Giving employees feedback about their job performance can be tricky waters to navigate for the inexperienced manager. Done correctly, kind and clear criticism can lead to growth and development. Mishandled, critical feedback can be a bad experience that divides a work relationship.
“Radical Candor” is a New York Times Bestseller by Kim Scott that helps managers rethink the way they give and receive feedback. It focuses on the importance of building more trusting relationships by caring personally about the people you work with while being willing to challenge them directly and push them to keep improving. Done in this way, feedback becomes a conversation built on a trusting relationship.
Amy Sandler is the chief content officer at Radical Candor, an executive education company based on Scott’s book. She shared some best practices with Hardware Retailing on giving effective feedback.
“The idea of Radical Candor challenges people to do more of what was good, so they can build on their success and help others learn from it as well and do less of what’s not working well,” she says. “It shows you care because it shows you are noticing and that you want to help the person and the team achieve their goals.”
Give Feedback Often
Instead of giving a formula or schedule for giving feedback, Sandler says you should do it as often as needed.
“Give feedback early and often. The atomic building block of being radically candid is the two-minute impromptu feedback conversation,” she says.
“Radical Candor” author and co-founder Scott says, “Impromptu feedback is something you can squeeze in between meetings in two minutes or less. The best feedback (both praise and criticism) I’ve gotten in my life generally happened in super-quick conversations between meetings or standing waiting for a light to change. Getting and giving impromptu feedback is more like brushing and flossing than getting a root canal. Don’t schedule it. Just ask for it and offer it consistently and immediately when it’s needed, and maybe you won’t ever have to get a root canal.”
Give and Receive
Practicing the “radical candor” as described in the book starts with getting feedback before giving it. Then you need to gauge your feedback to see how the other person is receiving it. Finally, when you encourage feedback, you’re showing others it’s something everyone needs.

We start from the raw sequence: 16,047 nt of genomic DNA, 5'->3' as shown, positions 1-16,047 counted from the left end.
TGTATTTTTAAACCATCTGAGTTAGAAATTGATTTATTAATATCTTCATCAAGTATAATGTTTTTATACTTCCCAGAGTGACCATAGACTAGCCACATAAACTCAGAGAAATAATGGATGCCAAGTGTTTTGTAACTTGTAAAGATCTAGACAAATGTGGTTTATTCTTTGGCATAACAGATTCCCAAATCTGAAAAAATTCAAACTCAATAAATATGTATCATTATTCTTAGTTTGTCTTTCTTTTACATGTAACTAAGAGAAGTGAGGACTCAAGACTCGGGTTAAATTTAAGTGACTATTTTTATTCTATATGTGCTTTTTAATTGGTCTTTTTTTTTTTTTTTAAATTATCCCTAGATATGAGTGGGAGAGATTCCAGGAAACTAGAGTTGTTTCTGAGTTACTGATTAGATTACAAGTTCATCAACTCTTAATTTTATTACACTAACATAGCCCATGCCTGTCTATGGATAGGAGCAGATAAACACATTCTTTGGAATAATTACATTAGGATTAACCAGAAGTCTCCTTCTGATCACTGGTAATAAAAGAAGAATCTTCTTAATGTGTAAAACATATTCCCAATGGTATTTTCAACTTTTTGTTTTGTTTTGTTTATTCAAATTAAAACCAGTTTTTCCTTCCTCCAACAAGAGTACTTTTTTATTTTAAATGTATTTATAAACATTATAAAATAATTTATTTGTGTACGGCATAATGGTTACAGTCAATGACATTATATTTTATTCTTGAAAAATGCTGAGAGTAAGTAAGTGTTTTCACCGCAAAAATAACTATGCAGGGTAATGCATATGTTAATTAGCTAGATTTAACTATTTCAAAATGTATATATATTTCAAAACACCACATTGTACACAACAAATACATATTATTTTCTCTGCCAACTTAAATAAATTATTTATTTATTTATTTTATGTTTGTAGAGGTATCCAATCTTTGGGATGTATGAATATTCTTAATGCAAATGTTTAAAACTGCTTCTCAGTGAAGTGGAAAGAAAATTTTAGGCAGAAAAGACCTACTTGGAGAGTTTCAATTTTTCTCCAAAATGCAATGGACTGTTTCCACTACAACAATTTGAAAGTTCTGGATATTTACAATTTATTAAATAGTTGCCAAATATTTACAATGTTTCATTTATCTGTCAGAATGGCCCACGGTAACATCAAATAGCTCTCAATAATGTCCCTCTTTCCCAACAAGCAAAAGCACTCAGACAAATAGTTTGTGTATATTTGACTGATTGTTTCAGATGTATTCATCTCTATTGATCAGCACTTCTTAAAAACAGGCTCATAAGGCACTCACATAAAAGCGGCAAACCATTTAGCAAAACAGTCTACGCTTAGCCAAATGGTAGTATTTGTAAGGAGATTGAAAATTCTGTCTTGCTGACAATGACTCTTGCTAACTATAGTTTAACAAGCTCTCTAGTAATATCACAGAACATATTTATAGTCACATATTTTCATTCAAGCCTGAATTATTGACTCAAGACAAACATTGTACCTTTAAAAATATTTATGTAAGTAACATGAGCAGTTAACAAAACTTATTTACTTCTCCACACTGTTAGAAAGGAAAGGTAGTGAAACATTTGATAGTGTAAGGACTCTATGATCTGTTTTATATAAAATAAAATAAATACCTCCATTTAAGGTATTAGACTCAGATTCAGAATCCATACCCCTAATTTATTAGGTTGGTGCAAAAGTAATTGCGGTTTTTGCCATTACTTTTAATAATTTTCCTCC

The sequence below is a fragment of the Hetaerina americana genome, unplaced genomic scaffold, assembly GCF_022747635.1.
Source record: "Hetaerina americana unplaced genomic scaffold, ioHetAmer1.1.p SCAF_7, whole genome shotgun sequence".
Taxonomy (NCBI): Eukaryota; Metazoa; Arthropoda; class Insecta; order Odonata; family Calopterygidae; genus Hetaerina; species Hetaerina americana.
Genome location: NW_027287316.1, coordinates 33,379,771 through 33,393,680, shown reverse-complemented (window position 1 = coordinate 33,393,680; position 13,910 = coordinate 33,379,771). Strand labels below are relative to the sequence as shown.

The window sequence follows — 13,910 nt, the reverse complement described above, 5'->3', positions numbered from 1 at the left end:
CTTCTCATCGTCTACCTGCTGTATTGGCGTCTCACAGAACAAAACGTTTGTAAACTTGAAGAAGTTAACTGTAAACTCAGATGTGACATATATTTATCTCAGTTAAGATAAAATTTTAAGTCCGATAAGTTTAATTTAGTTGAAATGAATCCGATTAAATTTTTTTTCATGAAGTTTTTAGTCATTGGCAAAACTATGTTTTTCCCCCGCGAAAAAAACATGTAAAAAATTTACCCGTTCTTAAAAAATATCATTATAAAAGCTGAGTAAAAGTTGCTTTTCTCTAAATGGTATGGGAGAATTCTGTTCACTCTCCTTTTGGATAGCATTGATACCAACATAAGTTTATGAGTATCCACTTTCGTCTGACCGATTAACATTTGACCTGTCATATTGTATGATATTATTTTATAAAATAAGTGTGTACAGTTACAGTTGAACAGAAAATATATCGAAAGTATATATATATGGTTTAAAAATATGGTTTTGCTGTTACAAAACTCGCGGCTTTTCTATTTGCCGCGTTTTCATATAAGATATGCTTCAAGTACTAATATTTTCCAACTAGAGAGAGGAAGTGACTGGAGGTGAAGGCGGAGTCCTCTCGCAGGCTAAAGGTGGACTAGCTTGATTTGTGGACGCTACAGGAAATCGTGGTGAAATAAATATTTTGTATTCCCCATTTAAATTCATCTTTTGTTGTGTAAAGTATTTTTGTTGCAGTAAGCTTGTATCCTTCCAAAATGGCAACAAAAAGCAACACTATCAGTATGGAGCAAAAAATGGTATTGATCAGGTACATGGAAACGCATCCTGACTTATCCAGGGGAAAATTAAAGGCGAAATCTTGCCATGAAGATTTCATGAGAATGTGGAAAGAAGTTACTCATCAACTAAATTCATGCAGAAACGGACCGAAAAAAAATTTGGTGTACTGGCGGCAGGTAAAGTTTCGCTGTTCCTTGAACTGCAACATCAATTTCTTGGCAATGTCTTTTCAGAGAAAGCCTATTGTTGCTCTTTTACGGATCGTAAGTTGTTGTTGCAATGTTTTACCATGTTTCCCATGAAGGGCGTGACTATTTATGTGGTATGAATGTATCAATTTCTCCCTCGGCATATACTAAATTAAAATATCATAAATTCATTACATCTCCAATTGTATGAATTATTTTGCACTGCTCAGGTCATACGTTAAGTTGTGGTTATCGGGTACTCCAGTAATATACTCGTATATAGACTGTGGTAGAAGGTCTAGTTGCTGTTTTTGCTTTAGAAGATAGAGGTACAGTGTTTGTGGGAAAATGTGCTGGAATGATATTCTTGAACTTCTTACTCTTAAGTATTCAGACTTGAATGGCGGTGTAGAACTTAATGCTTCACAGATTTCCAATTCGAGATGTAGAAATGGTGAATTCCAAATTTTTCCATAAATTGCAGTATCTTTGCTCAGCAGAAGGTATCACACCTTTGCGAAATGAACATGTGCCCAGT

“Solicit feedback before giving it. When you’re giving feedback, include both praise and criticism, but focus on the good stuff,” Sandler says. “Then you need to gauge your feedback by asking how your feedback is landing for the other person. When someone is radically candid, the effects are measured not at the speaker’s mouth but at the listener’s ear. Finally, encourage feedback. We can all lead by example.”
Managers who ask for and receive feedback with curiosity support their own leadership development and have a better understanding of what’s really on their team members’ minds. They also help create a safe environment for employees who may feel vulnerable.
“When it comes to giving feedback—especially criticism—it’s important to show that we can take it before we start dishing it out, especially if we’re managers. We need to lay our power down,” she says.
Avoid what Scott calls Ruinous Empathy, where you skirt the issue by being vague and indirect, or just not saying anything, so as not to hurt anyone’s feelings.
“Remember that Radical Candor is a practice; start where you are, and give yourself—and each other—permission to make mistakes,” Sandler says. “Start by asking for feedback and sharing why Radical Candor is important to you. And be sure to look for areas where you can give your colleagues specific and sincere praise. Radically Candid praise is a fast and effective way to build relationships, identify strengths and show the team what success looks like.”
Lead by Example
Feedback is a two-way street.
“Lead by example and show some vulnerability. Your personal stories will explain, better than any management theory, what you really mean and show why you really mean it. That’s why Kim Scott tells all those personal stories in “Radical Candor.” Your stories will mean a lot more to your team than other people’s stories do because they mean something to you,” Sandler says.
Listen to what employees are telling you, even if you disagree. When you do disagree, make sure you clearly understand what they were telling you, and then find a time to explain your viewpoint.
“Replace blame with curiosity and listen with the intent to understand versus to respond,” she says.
Be Honest, Not Brutal
Scott draws a distinction between kind and clear criticism and brutal honesty, or Obnoxious Aggression. It’s one of four ways people can give each other feedback, three of which miss the mark.
“Radical Candor is kind and helpful,” she says. “Obnoxious Aggression, on the other hand, is mean, when you are challenging directly without showing you care personally. It’s also called brutal honesty or front stabbing. Ruinous Empathy is when we’re being nice, but it’s ultimately unhelpful or even damaging. Manipulative Insincerity is like a stab in the back. It’s talking about people instead of talking to them.”
Finally, “Use the Radical Candor framework like a compass to guide your conversations to a better place,” Sandler notes. “It’s not a personality test; these are mistakes we all make.”